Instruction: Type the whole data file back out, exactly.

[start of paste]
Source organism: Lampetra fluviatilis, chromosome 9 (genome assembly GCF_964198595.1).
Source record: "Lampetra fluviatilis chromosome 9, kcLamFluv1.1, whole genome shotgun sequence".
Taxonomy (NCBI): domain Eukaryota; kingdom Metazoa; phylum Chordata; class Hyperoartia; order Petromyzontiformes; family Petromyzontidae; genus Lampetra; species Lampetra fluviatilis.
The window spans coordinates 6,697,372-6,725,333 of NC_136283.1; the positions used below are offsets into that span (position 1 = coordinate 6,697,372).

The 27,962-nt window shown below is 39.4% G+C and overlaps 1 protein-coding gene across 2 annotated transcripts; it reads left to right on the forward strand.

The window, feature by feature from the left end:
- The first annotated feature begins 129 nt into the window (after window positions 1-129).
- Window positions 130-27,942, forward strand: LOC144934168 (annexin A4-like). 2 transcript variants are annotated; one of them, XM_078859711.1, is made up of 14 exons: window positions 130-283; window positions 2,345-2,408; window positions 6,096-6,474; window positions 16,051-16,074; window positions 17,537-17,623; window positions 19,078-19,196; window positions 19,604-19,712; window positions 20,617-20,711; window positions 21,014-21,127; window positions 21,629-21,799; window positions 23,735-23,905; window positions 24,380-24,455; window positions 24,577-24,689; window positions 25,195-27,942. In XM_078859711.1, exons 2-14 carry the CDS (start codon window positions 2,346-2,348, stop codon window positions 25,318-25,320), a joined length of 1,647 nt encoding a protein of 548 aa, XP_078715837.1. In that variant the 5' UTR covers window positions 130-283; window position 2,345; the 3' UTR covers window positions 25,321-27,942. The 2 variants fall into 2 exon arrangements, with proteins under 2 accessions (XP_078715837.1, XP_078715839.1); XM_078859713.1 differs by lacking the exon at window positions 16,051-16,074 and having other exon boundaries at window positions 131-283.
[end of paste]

Source organism: Lampetra fluviatilis, chromosome 9 (genome assembly GCF_964198595.1).
Source record: "Lampetra fluviatilis chromosome 9, kcLamFluv1.1, whole genome shotgun sequence".
Taxonomy (NCBI): domain Eukaryota; kingdom Metazoa; phylum Chordata; class Hyperoartia; order Petromyzontiformes; family Petromyzontidae; genus Lampetra; species Lampetra fluviatilis.
The window spans coordinates 6,697,372-6,725,333 of NC_136283.1; the positions used below are offsets into that span (position 1 = coordinate 6,697,372).

The 27,962-nt window shown below is 39.4% G+C and overlaps 1 protein-coding gene across 2 annotated transcripts; it reads left to right on the forward strand.

The window, feature by feature from the left end:
- The first annotated feature begins 129 nt into the window (after window positions 1-129).
- Window positions 130-27,942, forward strand: LOC144934168 (annexin A4-like). 2 transcript variants are annotated; one of them, XM_078859711.1, is made up of 14 exons: window positions 130-283; window positions 2,345-2,408; window positions 6,096-6,474; window positions 16,051-16,074; window positions 17,537-17,623; window positions 19,078-19,196; window positions 19,604-19,712; window positions 20,617-20,711; window positions 21,014-21,127; window positions 21,629-21,799; window positions 23,735-23,905; window positions 24,380-24,455; window positions 24,577-24,689; window positions 25,195-27,942. In XM_078859711.1, exons 2-14 carry the CDS (start codon window positions 2,346-2,348, stop codon window positions 25,318-25,320), a joined length of 1,647 nt encoding a protein of 548 aa, XP_078715837.1. In that variant the 5' UTR covers window positions 130-283; window position 2,345; the 3' UTR covers window positions 25,321-27,942. The 2 variants fall into 2 exon arrangements, with proteins under 2 accessions (XP_078715837.1, XP_078715839.1); XM_078859713.1 differs by lacking the exon at window positions 16,051-16,074 and having other exon boundaries at window positions 131-283.